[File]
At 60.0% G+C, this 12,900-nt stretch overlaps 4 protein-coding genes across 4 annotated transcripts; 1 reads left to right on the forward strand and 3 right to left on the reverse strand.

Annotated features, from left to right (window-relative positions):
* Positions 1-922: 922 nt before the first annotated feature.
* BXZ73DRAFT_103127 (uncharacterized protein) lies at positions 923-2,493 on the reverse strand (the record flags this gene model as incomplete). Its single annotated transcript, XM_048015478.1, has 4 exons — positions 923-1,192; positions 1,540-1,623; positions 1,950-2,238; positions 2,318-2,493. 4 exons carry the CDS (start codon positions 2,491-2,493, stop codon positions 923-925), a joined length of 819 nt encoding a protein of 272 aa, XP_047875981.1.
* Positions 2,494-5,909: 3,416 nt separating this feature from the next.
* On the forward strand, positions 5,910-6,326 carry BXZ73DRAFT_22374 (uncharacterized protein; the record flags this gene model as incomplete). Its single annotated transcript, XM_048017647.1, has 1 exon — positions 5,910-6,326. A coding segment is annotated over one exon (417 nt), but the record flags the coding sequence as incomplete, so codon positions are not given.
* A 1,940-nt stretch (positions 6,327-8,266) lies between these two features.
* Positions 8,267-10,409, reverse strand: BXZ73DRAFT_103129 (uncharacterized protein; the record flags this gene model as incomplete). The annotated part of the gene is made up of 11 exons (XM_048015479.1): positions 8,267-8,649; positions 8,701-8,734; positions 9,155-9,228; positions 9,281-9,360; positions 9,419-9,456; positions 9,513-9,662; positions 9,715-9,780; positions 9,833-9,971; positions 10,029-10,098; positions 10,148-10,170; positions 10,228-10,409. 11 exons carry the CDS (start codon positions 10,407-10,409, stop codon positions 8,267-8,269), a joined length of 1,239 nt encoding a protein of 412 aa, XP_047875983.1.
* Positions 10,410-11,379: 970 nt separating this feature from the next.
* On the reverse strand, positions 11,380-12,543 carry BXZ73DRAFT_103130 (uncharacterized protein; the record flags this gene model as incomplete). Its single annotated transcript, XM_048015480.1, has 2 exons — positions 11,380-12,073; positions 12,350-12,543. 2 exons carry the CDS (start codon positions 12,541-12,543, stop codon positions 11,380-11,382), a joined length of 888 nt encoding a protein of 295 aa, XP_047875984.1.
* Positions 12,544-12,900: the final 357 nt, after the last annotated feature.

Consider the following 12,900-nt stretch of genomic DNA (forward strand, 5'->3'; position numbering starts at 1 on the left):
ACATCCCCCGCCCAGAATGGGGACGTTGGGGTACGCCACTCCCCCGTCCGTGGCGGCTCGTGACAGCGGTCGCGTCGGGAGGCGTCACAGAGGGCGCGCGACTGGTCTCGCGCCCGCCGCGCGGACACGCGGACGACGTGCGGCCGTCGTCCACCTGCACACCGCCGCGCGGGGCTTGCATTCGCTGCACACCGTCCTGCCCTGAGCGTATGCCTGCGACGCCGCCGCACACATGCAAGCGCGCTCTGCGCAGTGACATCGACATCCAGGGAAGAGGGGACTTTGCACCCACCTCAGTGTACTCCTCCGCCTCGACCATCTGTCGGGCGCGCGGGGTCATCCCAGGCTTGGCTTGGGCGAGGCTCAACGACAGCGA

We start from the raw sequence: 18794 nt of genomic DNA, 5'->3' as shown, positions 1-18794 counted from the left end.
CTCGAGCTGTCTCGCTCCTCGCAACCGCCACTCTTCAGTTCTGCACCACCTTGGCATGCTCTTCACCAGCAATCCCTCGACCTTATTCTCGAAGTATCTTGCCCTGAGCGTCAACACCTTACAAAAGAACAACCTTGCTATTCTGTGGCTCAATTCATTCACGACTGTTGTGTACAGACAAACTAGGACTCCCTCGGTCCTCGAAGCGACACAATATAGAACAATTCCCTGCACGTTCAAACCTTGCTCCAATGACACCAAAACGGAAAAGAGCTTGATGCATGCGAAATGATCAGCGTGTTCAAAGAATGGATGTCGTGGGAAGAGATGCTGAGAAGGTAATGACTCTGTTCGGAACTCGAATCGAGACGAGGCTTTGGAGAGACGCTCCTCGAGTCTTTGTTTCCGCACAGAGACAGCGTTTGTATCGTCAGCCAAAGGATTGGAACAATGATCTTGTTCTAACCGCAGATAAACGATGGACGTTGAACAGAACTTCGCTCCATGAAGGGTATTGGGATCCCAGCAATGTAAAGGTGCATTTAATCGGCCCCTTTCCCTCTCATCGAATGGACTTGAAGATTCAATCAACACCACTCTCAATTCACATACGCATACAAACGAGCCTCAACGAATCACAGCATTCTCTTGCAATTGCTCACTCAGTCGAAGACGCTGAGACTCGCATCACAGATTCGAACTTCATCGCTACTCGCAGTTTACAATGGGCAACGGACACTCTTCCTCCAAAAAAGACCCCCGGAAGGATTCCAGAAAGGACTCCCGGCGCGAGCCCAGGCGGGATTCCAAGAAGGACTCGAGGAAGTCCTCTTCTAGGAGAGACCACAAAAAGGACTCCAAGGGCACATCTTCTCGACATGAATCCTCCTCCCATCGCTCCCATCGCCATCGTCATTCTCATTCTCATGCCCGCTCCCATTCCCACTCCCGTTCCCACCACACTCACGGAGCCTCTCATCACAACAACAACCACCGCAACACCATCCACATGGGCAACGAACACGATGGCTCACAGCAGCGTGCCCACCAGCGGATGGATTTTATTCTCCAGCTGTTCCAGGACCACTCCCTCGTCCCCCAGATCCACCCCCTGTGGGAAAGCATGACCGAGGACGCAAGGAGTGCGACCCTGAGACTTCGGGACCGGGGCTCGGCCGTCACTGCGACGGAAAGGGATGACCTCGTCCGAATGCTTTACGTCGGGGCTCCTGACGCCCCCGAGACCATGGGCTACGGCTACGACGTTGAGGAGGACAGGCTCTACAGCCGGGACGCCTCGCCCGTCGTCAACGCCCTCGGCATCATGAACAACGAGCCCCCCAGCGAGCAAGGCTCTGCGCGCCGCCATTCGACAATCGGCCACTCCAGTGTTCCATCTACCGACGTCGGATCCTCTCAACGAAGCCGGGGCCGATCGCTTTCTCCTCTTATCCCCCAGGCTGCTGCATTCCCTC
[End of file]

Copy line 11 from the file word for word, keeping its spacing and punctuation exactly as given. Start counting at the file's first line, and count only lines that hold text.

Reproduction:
* Positions 12,544-12,900: the final 357 nt, after the last annotated feature.